Someone said that all of us Irish writers toil in the shadow of Ulysses. I prefer to think of myself as basking in its radiance, but seeing those words written now, I feel embarrassed by them. The verb bask looks wrong. The whole phrase is glib and trite. It looks rote and unconsidered. I feel this way much of the time while reading Joyce. As much as I love him, he makes me feel that any attempt of mine to wield language is ham-fisted and juvenile. But then, my reading history is littered with books that have done that, and they will surely appear in my reading future. The heap of unread advance-copy novels at my left elbow will contain moments that evince envy and awe and leave me with a momentary sickness borne of the relentless shock of the repeated discovery of my own limitations.
I’ve read Ulysses three times. The first time I read it, my motivation was amorous and pathetic: I wanted to impress my English teacher. I was 15 and in love. In my memory, I told her that I’d read it and she was impressed and she smiled at me as she would at a colleague or a friend as we discussed it in an empty classroom filled with light. But a forensic, coldly objective examination of that memory reveals it to be false. I did the reading but not the telling. And then I created an interesting lie and placed it among my truths. God knows why. I only have the vaguest handle on my adolescent self. He’s a nebulous and strange proposition to me, and so, like Leopold Bloom, all I can do from this remove is speculate about him, wonder what it might have been like to be him.
The second reading came after I was appointed a lecturer in English and creative writing at the University of Limerick. Ulysses was surely going to be a part of my teaching life, and so I thought I’d better have something to say about it that wasn’t drawn from the memory of a teenage boy who was himself only a memory. I’d forgotten nearly everything. How beautiful it was, how funny. How I’d come across a sentence such as, “On his wise shoulders, through a checkerwork of leaves, the sun flung spangles, dancing coins,” and not known the name of the feeling it gave me, only that I felt the same way sometimes when listening to music or looking at a wave breaking, a feeling of the existence of something in the world that could perfectly articulate how glorious it was to be alive and to bear silent witness to beauty, how it can seem sometimes to flood and cleanse the world of all its caprices and cruelties.
I read Ulysses for the third time shortly after I was bereaved by suicide. It was a very real fact to me now that Leopold was not an Everyman. These sound like the words of a desperate narcissist, but I don’t care. Every thought of Leopold’s was mine on this reading. Every corner he turned on his epic perambulation uncovered a truth to me about myself and my own dense burdens of grief, regret, and revelation. Every play on words, every jibing, loving swipe at the world through which he moved, was a thin hand extended from Joyce to me in friendship and sympathy. Leopold, the greatest of all literary empaths, knew my pain, as Joyce knew. I was a teenage boy again, a child, sick and fearful and bursting with feelings for which I had no name.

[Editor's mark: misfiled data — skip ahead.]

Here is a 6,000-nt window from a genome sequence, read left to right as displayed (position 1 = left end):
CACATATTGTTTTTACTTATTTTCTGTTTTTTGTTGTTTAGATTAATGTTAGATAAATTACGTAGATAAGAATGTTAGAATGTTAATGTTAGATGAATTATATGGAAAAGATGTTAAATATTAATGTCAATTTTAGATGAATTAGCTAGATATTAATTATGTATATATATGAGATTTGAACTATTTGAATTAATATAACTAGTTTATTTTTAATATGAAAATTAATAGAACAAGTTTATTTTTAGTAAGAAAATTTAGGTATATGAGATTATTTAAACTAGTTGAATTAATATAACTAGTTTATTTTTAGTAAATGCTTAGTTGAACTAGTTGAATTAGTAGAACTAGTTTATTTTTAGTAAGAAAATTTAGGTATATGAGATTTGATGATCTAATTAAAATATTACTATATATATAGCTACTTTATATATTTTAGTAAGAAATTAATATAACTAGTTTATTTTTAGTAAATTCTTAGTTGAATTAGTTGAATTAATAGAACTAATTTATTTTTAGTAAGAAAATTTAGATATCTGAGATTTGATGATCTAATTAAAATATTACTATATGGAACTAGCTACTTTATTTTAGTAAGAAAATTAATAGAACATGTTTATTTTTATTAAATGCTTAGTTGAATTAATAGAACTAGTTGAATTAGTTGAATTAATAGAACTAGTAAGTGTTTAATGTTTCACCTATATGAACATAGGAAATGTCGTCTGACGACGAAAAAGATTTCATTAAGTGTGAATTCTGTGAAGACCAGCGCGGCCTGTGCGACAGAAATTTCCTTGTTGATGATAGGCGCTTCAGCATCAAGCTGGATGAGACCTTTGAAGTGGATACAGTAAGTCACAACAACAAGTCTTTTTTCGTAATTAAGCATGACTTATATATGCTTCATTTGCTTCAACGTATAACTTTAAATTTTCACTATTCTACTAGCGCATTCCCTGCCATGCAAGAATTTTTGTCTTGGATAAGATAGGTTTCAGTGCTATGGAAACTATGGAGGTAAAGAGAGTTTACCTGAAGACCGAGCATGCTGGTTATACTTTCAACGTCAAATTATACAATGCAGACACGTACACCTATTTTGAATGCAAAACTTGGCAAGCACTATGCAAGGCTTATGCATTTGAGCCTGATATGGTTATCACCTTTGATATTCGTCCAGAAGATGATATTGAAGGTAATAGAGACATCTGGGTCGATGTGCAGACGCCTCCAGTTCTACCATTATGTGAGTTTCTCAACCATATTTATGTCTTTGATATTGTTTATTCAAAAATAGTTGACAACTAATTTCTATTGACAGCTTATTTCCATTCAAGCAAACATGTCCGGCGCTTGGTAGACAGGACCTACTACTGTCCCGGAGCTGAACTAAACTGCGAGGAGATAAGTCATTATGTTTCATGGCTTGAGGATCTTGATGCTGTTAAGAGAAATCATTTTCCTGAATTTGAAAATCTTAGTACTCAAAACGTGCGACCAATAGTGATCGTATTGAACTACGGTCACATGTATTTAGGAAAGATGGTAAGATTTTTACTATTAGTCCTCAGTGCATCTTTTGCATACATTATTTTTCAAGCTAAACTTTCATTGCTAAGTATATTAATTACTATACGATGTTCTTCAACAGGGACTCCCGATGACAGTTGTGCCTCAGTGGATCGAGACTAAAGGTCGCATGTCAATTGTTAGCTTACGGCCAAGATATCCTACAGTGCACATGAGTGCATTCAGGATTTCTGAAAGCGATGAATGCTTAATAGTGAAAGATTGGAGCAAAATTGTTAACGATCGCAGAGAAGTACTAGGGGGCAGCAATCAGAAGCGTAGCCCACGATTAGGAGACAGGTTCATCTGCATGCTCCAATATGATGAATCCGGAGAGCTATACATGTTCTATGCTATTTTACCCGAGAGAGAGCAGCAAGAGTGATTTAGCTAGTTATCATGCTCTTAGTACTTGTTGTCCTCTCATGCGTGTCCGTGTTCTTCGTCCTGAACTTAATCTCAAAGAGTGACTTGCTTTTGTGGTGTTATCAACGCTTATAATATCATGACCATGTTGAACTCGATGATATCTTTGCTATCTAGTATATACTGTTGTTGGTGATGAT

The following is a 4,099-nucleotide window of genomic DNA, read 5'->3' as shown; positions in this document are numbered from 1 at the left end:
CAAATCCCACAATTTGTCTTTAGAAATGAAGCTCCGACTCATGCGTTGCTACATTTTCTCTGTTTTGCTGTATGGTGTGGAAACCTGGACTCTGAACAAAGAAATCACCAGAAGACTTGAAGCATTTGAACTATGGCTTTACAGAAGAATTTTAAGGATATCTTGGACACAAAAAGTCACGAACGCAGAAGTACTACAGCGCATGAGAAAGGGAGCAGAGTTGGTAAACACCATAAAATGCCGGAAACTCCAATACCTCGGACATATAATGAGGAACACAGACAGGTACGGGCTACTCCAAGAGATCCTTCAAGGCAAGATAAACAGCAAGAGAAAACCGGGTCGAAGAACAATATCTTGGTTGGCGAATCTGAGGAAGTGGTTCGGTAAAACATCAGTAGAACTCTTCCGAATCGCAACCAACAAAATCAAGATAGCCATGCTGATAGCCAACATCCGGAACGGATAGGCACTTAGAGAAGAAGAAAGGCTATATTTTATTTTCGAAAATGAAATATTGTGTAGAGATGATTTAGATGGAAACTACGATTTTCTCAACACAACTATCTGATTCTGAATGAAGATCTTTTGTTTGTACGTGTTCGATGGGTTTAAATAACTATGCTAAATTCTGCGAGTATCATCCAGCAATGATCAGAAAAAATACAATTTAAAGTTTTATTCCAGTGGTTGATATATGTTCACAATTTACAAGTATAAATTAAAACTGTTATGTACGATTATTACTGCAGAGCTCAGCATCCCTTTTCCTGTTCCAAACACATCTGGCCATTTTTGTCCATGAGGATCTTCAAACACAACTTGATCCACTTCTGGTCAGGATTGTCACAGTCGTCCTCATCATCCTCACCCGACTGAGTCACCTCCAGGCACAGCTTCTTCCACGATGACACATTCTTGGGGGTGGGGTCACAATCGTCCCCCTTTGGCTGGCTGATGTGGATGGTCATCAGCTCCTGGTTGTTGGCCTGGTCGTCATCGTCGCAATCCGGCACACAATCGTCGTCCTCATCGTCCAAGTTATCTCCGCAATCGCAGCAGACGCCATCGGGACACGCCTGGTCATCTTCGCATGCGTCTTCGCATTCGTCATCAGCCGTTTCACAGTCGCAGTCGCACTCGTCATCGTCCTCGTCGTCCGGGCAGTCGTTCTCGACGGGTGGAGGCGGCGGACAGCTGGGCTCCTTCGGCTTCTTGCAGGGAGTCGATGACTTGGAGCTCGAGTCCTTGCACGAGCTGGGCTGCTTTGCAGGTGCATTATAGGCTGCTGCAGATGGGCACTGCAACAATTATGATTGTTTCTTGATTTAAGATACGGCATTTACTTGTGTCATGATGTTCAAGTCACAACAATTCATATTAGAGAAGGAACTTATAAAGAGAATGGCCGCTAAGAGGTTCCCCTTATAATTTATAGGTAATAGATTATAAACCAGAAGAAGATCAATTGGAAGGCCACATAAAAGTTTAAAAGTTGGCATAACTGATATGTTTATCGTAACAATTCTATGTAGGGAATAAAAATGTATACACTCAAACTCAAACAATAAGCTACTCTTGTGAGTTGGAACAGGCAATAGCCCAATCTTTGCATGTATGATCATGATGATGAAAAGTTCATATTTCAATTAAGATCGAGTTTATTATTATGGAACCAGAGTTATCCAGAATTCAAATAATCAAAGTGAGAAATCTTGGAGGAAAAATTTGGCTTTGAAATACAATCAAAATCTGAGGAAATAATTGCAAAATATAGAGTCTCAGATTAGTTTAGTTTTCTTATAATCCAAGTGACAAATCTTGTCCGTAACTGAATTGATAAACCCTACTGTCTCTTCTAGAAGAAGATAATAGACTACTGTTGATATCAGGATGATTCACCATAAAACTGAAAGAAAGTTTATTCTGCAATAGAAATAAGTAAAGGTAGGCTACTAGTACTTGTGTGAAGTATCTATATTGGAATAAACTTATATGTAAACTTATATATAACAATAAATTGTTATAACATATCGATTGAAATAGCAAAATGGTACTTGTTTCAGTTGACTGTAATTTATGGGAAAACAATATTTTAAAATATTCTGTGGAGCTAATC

When I say that I love Ulysses, I mean it sincerely. When I say that Leopold Bloom is not an Everyman, I mean that he’s no mere witness-bearing cipher, or a barre from which Joyce launches his linguistic gymnastics; he is an expression of Joyce’s grief, for himself, for Ireland, for the world, for the fact that all living creatures must suffer and die. Leopold, the timorous, myopic, daydreaming outsider, a Jew among Christians, an introvert among braggarts, an aesthete among boors, collides with his own being, over and over again on his long Dublin day, and deflects his own being again and again, imagining himself changed into anything but himself, anything but the small man he sees himself to be, beset and bullied, pitied, mocked, cuckolded. He is at ease, even happy, only in wonder. Leopold isn’t an Everyman, but Joyce wrote Ulysses for everyone; it is a bawdy, loud, swaggering, hilarious opera about a small, quiet, studious man whose heart is broken.
Joyce knew, and he told us through his monumental love letter to wonder, that we are pressurized from within to bear the weight of the world’s sorrows. He saw in the regulation and imbalance of these opposing pressures, the internal and the ambient, the richest of paradoxes, the divinest of comedies. We give godly status now to a man who saw within himself and in the world around him the ineffable exquisiteness of the human, the temporal, the quotidian. In the rushing of water, the falling of light, the lifting grace of music, the taste of food, the touch of flesh against flesh, is all the saving beauty we could ever need.
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